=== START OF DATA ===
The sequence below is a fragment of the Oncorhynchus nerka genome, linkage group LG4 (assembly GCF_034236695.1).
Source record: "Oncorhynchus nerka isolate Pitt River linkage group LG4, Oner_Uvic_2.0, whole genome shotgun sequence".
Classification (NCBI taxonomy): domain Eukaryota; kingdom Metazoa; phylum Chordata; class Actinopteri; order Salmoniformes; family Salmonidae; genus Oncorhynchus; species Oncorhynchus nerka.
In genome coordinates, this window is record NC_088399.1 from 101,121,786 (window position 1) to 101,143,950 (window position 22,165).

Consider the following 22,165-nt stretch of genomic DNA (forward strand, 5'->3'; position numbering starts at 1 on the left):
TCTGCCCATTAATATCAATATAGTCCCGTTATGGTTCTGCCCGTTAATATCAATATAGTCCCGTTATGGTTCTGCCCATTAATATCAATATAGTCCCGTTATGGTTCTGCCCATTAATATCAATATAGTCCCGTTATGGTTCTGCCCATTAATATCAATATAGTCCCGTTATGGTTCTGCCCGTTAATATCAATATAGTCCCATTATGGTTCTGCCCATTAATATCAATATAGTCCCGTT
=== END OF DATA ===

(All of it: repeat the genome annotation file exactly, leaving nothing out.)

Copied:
The sequence below is a fragment of the Oncorhynchus nerka genome, linkage group LG4 (assembly GCF_034236695.1).
Source record: "Oncorhynchus nerka isolate Pitt River linkage group LG4, Oner_Uvic_2.0, whole genome shotgun sequence".
Classification (NCBI taxonomy): domain Eukaryota; kingdom Metazoa; phylum Chordata; class Actinopteri; order Salmoniformes; family Salmonidae; genus Oncorhynchus; species Oncorhynchus nerka.
In genome coordinates, this window is record NC_088399.1 from 101,121,786 (window position 1) to 101,143,950 (window position 22,165).

Consider the following 22,165-nt stretch of genomic DNA (forward strand, 5'->3'; position numbering starts at 1 on the left):
TCTGCCCATTAATATCAATATAGTCCCGTTATGGTTCTGCCCGTTAATATCAATATAGTCCCGTTATGGTTCTGCCCATTAATATCAATATAGTCCCGTTATGGTTCTGCCCATTAATATCAATATAGTCCCGTTATGGTTCTGCCCATTAATATCAATATAGTCCCGTTATGGTTCTGCCCGTTAATATCAATATAGTCCCATTATGGTTCTGCCCATTAATATCAATATAGTCCCGTT